India’s goods exports fell for the third time in five months during February. The $33.8 billion of shipments marked an 8.8% drop from a year ago. In recent times of generally exuberant export growth, the only steeper decline was recorded in October 2022. A sharp 29% collapse in oil exports, a 12% fall in chemical shipments and a 10% contraction in engineering goods outflows — accounting for almost half of India’s merchandise exports — propelled February’s decline. But the effects of faltering global demand went beyond, dragging down 13 more of India’s top 30 export items. February’s exports are still 7.3% above October’s number, but the immediate outlook is reverting to the gloom that prevailed in the last quarter of 2022 — about large parts of the world slipping into recession. Resilient economic data from major markets over the past couple of months had infused a belief that the world economy may just end up avoiding the worst that was feared in 2023. But the Ides of March dispelled those hopes — for now, at least.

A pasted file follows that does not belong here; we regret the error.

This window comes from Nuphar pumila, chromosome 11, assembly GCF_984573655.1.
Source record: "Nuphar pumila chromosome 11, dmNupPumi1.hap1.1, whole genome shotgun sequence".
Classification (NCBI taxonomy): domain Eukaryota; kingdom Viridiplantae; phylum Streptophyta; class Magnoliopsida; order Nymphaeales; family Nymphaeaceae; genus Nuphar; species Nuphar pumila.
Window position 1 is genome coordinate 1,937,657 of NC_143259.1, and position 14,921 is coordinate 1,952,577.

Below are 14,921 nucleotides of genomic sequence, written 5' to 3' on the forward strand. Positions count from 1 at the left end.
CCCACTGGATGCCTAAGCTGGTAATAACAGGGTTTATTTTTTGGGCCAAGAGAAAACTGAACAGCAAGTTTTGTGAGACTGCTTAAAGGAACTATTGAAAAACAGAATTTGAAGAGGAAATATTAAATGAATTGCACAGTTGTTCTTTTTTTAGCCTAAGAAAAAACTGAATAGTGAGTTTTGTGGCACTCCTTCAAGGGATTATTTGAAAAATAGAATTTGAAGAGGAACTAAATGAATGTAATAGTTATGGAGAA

Retail sales in the U.S., India’s largest export destination, soared 3% in January as a positive surprise, but slumped in February. The failures at two U.S. banks and the disclosure of vulnerabilities by European banker Credit Suisse amid the U.S. Federal Reserve’s scramble to rein in inflation, suggest this momentum may not turn around anytime soon. On Wednesday, Brent crude prices dropped almost 5% — recession risks have clearly resurfaced after the unexpectedly benign start to the year. With manufacturing already shrinking for two quarters, a sustained spell of slipping shipments could mean factory job losses and dent consumption. As it is, the 8.2% drop in February’s imports — the sharpest in a three-month contractionary streak and the lowest import bill in almost a year ($51.3 billion) — does not reflect well on domestic demand that is hoped to insulate the economy from global shocks. Some of this may be due to prices rather than volume factors (oil and edible oil prices had zoomed after the Ukraine war). The government is looking to curb inessential imports to keep the deficit in check amid weaker exports. But this is tricky territory where factors such as quality, pricing and supply chain linkages matter too, and missteps could curb consumer (and investor) choice. With the deficit already constricted sharply over January and February from the record $29.2 billion level hit last September, policy bandwidth may be better used to support exporters to tap new markets and react more nimbly to fast-shifting dynamics in key markets. The long-dithered rejig of the 2015-20 foreign trade policy must not be delayed any further, at any cost.